Working on commission is the ultimate use of someone’s skills. From researching an idea to trying new skills and adding them to existing ones, it is a full creative exercise without losing sight of the fact the one to please is the person that commissioned you. This is what drive people like me to always do better and take people on a journey with me.
But if you have commissioned someone before, let me take you on that journey from start to finish.
I met Linda at a school Xmas craft fair at the end of last year. She fell in love with my work and asked me to contact her in the New Year. She had just bought a tiny property as a studio on the edge of Exmoor lake and was very excited about choosing very special things to fill it with.
So we met and she told me about her new property and how the lampshade I was about to do for her would fit into that new space. I was given a list of elements to include like migrating birds, fishing, trees and at our second meeting a full bag of pheasant feathers, fishing hooks and pictures of the location. Due to the required restoration needed and the distance (a few hours away), a visit of the property was not an option. I had to let my imagination do the talking after researching this protected natural park and I started looking at poetry. A famous poet Mary Webb had written a long time ago about that very same lake. She loved the place as much as Linda does. The calm, the serenity and that feeling of being away from everything. I had to translate that.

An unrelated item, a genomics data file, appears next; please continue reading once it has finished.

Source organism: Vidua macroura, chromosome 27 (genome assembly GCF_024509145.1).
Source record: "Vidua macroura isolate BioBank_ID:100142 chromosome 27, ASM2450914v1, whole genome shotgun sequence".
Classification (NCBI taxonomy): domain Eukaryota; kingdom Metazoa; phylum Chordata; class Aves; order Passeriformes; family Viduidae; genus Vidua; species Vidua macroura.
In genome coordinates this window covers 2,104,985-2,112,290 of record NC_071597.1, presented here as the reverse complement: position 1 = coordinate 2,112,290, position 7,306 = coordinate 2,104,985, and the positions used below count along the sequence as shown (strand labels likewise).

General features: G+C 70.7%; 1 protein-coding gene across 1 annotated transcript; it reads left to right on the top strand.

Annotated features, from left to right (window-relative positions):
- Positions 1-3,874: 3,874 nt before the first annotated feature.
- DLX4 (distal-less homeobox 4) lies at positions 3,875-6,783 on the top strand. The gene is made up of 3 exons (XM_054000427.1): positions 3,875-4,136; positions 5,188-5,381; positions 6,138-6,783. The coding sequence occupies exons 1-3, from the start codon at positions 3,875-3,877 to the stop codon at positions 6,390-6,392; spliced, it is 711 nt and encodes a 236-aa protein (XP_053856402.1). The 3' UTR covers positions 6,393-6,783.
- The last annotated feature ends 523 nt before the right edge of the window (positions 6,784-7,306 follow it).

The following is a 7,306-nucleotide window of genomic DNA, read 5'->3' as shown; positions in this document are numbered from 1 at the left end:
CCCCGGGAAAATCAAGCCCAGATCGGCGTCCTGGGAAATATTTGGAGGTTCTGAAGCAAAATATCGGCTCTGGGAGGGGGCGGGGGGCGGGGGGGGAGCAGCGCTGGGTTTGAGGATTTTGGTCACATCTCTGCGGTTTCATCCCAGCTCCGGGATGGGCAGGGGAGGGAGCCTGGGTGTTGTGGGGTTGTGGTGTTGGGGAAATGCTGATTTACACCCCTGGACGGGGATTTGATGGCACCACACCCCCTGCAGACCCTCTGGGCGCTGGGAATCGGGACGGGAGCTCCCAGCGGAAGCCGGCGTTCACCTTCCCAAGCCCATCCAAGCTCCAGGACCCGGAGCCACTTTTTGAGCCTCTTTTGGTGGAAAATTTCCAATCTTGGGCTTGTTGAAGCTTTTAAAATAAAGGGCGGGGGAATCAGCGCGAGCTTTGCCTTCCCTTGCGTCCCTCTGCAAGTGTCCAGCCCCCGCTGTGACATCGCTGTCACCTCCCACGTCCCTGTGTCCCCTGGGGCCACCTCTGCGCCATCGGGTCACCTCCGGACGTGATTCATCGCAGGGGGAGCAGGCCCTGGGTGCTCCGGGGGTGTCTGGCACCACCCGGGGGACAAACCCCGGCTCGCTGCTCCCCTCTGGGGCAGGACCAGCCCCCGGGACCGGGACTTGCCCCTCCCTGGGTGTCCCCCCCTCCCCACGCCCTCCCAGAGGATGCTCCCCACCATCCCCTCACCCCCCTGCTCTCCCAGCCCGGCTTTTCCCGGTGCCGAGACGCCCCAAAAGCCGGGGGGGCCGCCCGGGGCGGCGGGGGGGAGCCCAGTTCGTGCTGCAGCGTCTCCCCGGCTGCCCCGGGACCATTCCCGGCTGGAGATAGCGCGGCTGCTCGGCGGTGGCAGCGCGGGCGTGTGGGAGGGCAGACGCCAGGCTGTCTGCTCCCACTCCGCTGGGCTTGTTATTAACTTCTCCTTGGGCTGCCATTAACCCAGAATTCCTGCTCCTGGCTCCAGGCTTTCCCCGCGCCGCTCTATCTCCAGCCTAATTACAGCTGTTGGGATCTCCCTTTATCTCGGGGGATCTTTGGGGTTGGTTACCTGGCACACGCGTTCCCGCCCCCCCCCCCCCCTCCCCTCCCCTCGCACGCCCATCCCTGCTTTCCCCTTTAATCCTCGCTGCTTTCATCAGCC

I found a beautiful short text and I suggested to include it on the lampshade. Linda was unsure but after I showed her some previous work using white on white hand painted calligraphy, she was won over. If she had said stop, I would but I was very happy when she realised that it would make her lampshade even more unique. The making took place as the construction work came close to an end and Linda could start looking forward to furnishing the space. She went to buy the same base as the one I presented to her. I created a timeline with a mock up and reviewed my research. This included a secret board on Pinterest that enabled me to go back again and again until I was happy I was creating the right visual.
The techniques I used were linocut, an acrylic wash, pencil drawing, hand embroidery and papercut. I also used some of the feathers and a hook attached to gold wire for the fishing lines. As always with my creative work, there is a sprinkle of magic, last minute inspiration and having to take some elements outs. Not everything I had planned made it to the final design but the most important was to choose elements that worked together, nothing more. And then there is always the “less is more”…
Revealing a commission to a client can be a slightly nerve wracking experience. It is only then that you know if you have met the brief, whether you translated the client’s vision into a reality.
Linda came and said “Wow. Amazing, absolutely fabulous!”. I gave her some cards from the linocut stamps I made and she was thrilled. She is going to frame them!
She can’t wait to show her friends who have already been filled on the special purchase she has just made. She has the biggest smile someone could have when she left so my work is done! I have created happiness!